The Oxford English Dictionary claims that the first use of the word cockney as a reference to native Londoners was in 1521 and since I did The Knowledge I’ve been telling anyone who cares to listen that I’m a cockney, blithely ignoring the fact that I was brought up in a leafy North London suburb.
For to be a cockney you have to have been born within the sound of Bow Bells, and contrary to the widely held belief the bells in question are not from Bow Church in East London, but St Mary-le-Bow on Cheapside in the City of London. Being born in Fitzrovia, I thought, erroneously, I easily came within its audible catchment area.
A church has existed on the site since Saxon times, and the subsequent Norman church was known as St Marie de Arcubus or Le Bow because of the bow arches of stone in its Norman crypt. The current building was built to the designs of Christopher Wren, 1671–1673, with the 223-foot steeple completed in 1680. It was considered the second most important church in the City of London after St Paul’s Cathedral and was one of the first churches to be rebuilt by Wren for this reason.
On 10 May 1941, a German bomb destroyed the Wren church including its bells made famous in the children’s nursery rhyme Oranges and Lemons.
The restoration was begun in 1956 and the bells only rang again in 1961 to produce a new generation of cockneys, a full 14 years after my birth.
Now according to research at Lancaster University a cockney accent will soon no longer be the hallmark of Londoners. The distinctive accent now known as Estuary Speak is more likely to be found in the Home Counties of Essex and Hertfordshire. The linguists claim that ever-increasing numbers of people in the capital are speaking Jafaican. The hybrid speech, created by successive waves of immigration is a mixture of cockney, combined with Bangladeshi, African and West Indian.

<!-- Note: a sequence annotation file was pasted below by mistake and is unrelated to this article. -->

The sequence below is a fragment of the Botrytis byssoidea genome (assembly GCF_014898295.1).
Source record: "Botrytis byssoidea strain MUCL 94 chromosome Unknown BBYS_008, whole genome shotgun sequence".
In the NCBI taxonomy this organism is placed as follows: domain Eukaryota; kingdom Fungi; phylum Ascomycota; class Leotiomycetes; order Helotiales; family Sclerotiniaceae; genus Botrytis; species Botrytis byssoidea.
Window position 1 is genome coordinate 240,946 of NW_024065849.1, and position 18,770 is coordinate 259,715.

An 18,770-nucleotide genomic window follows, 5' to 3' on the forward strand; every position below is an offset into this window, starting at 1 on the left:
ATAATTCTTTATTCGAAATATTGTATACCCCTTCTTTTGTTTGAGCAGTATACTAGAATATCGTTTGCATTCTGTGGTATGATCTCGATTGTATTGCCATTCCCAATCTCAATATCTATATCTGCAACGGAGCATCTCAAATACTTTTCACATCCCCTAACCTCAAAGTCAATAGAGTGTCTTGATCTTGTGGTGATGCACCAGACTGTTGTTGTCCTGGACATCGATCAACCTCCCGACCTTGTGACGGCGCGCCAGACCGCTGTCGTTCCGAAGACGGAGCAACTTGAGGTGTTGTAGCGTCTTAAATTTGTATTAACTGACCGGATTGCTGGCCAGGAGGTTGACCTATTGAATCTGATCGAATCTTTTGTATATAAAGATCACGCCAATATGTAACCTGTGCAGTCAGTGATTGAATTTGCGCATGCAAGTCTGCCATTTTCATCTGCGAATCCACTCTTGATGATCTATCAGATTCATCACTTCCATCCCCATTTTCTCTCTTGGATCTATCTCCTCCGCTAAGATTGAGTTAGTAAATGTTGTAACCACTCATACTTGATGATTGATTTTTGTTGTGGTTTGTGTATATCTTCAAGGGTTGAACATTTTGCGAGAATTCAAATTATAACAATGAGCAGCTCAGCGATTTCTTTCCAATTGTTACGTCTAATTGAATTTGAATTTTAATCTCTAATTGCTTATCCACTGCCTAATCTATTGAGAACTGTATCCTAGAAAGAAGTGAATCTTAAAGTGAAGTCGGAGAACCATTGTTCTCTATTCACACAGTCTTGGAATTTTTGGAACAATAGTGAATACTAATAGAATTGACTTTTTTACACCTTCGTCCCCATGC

The London dialect could have disappeared within another generation and cockneys in their 40s will be the last generation to speak like stars from the BBC soap. Now the dwindling ranks of cockney speakers are being asked to record their voices for posterity.
Noise consultants 24 Acoustics, produced a sound map of London showing how far the sound of the bells reached in 2012 compared with 1851. Back then, the bells could be heard from the City of London, across Islington, Hackney, Tower Hamlets and into parts of Camden, Southwark, Newham and Waltham Forest. By 2012, on the other hand, the bells could only be heard in a small patch covering just the City and Shoreditch. They concluded that given that there are no maternity units in this area, the likelihood of any “true” cockneys being born is reduced significantly.
24 Acoustics used precision sound level measurements taken while the bells were tolling, taking into account Britain’s prevailing wind, which comes from the southwest. It is this wind that causes the sound from the bells to travel eastwards, they found that the reach of the bells is affected by the ambient noise levels, which was significantly lower 150 years ago.
Without roads or aircraft, ambient noise levels in London would have been similar to those in a rural location — between 20 and 25 “A-weighted decibels” in the evening. A-weighted decibels, or dBA, are an expression of the relative loudness of sounds in the air as perceived by the human ear. This means that the decibel values of sounds at low frequencies are reduced to account for the fact that the human ear is less sensitive at low audio frequencies below 1,000 Hz.
By 2012, ambient noise levels in London vary across the city, but were generally higher than 55dBA, thanks to busy roads, aeroplanes and noise from air conditioning units. Even with the recent lockdown, it’s unlikely that sound levels were at 1851 levels.